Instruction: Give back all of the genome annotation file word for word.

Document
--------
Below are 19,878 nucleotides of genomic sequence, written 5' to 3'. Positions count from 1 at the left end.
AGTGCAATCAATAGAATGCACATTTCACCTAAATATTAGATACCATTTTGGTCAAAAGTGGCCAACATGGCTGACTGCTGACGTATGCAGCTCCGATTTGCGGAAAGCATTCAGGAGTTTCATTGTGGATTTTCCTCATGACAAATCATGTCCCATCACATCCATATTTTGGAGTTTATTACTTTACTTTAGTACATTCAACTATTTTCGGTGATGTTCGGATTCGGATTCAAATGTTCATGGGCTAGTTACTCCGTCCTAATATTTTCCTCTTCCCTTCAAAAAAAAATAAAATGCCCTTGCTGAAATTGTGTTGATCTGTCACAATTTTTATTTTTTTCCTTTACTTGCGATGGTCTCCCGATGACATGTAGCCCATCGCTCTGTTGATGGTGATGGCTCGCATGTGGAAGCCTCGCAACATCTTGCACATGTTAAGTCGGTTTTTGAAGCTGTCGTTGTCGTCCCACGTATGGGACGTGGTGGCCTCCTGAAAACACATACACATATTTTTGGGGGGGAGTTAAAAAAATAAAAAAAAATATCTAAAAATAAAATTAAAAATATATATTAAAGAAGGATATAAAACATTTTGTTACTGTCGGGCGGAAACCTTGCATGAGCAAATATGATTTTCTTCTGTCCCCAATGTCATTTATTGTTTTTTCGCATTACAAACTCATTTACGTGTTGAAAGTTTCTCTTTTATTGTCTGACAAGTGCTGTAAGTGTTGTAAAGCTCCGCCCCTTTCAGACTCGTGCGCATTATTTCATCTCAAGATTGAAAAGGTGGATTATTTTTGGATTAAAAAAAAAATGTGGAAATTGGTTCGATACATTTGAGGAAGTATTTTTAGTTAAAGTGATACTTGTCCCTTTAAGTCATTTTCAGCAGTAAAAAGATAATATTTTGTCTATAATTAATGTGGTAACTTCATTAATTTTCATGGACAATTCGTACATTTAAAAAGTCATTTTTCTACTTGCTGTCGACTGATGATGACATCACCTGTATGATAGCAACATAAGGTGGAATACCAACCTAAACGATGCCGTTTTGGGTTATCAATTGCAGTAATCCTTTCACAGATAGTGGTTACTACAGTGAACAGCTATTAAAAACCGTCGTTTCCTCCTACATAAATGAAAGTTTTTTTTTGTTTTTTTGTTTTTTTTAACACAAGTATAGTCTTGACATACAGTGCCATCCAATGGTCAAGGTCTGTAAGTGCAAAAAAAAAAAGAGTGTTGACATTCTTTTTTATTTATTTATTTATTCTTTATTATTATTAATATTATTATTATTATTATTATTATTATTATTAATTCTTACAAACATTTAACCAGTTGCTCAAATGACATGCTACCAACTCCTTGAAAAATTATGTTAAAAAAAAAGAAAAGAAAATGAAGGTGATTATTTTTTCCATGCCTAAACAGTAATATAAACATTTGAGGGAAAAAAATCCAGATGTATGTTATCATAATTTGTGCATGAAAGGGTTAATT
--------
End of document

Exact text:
Below are 19,878 nucleotides of genomic sequence, written 5' to 3'. Positions count from 1 at the left end.
AGTGCAATCAATAGAATGCACATTTCACCTAAATATTAGATACCATTTTGGTCAAAAGTGGCCAACATGGCTGACTGCTGACGTATGCAGCTCCGATTTGCGGAAAGCATTCAGGAGTTTCATTGTGGATTTTCCTCATGACAAATCATGTCCCATCACATCCATATTTTGGAGTTTATTACTTTACTTTAGTACATTCAACTATTTTCGGTGATGTTCGGATTCGGATTCAAATGTTCATGGGCTAGTTACTCCGTCCTAATATTTTCCTCTTCCCTTCAAAAAAAAATAAAATGCCCTTGCTGAAATTGTGTTGATCTGTCACAATTTTTATTTTTTTCCTTTACTTGCGATGGTCTCCCGATGACATGTAGCCCATCGCTCTGTTGATGGTGATGGCTCGCATGTGGAAGCCTCGCAACATCTTGCACATGTTAAGTCGGTTTTTGAAGCTGTCGTTGTCGTCCCACGTATGGGACGTGGTGGCCTCCTGAAAACACATACACATATTTTTGGGGGGGAGTTAAAAAAATAAAAAAAAATATCTAAAAATAAAATTAAAAATATATATTAAAGAAGGATATAAAACATTTTGTTACTGTCGGGCGGAAACCTTGCATGAGCAAATATGATTTTCTTCTGTCCCCAATGTCATTTATTGTTTTTTCGCATTACAAACTCATTTACGTGTTGAAAGTTTCTCTTTTATTGTCTGACAAGTGCTGTAAGTGTTGTAAAGCTCCGCCCCTTTCAGACTCGTGCGCATTATTTCATCTCAAGATTGAAAAGGTGGATTATTTTTGGATTAAAAAAAAAATGTGGAAATTGGTTCGATACATTTGAGGAAGTATTTTTAGTTAAAGTGATACTTGTCCCTTTAAGTCATTTTCAGCAGTAAAAAGATAATATTTTGTCTATAATTAATGTGGTAACTTCATTAATTTTCATGGACAATTCGTACATTTAAAAAGTCATTTTTCTACTTGCTGTCGACTGATGATGACATCACCTGTATGATAGCAACATAAGGTGGAATACCAACCTAAACGATGCCGTTTTGGGTTATCAATTGCAGTAATCCTTTCACAGATAGTGGTTACTACAGTGAACAGCTATTAAAAACCGTCGTTTCCTCCTACATAAATGAAAGTTTTTTTTTGTTTTTTTGTTTTTTTTAACACAAGTATAGTCTTGACATACAGTGCCATCCAATGGTCAAGGTCTGTAAGTGCAAAAAAAAAAAGAGTGTTGACATTCTTTTTTATTTATTTATTTATTCTTTATTATTATTAATATTATTATTATTATTATTATTATTATTATTAATTCTTACAAACATTTAACCAGTTGCTCAAATGACATGCTACCAACTCCTTGAAAAATTATGTTAAAAAAAAAGAAAAGAAAATGAAGGTGATTATTTTTTCCATGCCTAAACAGTAATATAAACATTTGAGGGAAAAAAATCCAGATGTATGTTATCATAATTTGTGCATGAAAGGGTTAATT